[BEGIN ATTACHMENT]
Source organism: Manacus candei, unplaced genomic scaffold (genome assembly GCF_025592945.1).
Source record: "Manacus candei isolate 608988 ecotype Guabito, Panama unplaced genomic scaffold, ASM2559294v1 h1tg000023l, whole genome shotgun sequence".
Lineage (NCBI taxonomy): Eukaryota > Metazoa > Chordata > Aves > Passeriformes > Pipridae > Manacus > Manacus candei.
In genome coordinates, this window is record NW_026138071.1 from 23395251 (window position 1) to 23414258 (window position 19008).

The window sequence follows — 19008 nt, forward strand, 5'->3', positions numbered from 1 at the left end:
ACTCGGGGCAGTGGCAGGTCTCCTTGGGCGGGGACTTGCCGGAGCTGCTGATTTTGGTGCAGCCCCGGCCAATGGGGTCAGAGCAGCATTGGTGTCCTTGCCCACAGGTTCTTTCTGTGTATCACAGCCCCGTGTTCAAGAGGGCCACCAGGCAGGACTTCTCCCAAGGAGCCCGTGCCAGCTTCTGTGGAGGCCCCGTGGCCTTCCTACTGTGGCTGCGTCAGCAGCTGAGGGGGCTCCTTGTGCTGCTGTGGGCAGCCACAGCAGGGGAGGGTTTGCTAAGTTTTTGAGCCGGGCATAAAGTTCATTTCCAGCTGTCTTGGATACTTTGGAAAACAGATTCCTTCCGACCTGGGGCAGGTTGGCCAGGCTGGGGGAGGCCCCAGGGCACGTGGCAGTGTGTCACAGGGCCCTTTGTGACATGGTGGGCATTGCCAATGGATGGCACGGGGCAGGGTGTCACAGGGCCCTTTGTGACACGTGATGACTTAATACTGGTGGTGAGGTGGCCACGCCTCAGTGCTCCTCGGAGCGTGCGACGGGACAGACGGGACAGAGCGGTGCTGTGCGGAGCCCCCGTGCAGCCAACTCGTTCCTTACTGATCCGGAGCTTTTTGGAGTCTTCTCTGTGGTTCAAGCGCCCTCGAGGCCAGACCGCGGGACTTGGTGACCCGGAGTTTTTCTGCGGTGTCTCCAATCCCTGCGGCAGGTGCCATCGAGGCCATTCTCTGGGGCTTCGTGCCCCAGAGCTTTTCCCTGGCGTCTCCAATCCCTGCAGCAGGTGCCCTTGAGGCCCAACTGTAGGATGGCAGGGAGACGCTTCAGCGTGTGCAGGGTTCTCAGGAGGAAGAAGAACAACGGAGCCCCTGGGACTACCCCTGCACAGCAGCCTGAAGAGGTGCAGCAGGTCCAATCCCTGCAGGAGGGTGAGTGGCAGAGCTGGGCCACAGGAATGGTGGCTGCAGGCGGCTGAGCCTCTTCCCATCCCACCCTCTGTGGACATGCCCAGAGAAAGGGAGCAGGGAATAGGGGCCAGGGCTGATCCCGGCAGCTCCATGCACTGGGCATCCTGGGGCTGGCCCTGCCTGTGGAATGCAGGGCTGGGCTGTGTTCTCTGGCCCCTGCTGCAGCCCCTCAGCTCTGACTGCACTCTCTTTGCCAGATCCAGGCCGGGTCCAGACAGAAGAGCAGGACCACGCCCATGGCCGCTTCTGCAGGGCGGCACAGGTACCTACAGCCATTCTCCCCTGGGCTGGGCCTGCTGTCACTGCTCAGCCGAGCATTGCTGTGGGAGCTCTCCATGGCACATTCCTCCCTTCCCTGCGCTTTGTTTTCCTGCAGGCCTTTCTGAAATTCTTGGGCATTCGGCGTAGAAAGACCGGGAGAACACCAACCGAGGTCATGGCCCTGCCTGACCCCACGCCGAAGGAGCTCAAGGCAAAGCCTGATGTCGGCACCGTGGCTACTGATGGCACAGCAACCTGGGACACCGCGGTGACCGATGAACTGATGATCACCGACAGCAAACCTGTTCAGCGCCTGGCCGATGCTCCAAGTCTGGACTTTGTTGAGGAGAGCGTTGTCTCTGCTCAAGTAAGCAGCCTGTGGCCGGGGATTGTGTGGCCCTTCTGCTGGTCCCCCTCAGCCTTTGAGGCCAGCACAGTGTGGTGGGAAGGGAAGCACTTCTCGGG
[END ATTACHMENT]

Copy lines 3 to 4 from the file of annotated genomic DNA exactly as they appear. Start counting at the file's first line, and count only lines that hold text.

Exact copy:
Lineage (NCBI taxonomy): Eukaryota > Metazoa > Chordata > Aves > Passeriformes > Pipridae > Manacus > Manacus candei.
In genome coordinates, this window is record NW_026138071.1 from 23395251 (window position 1) to 23414258 (window position 19008).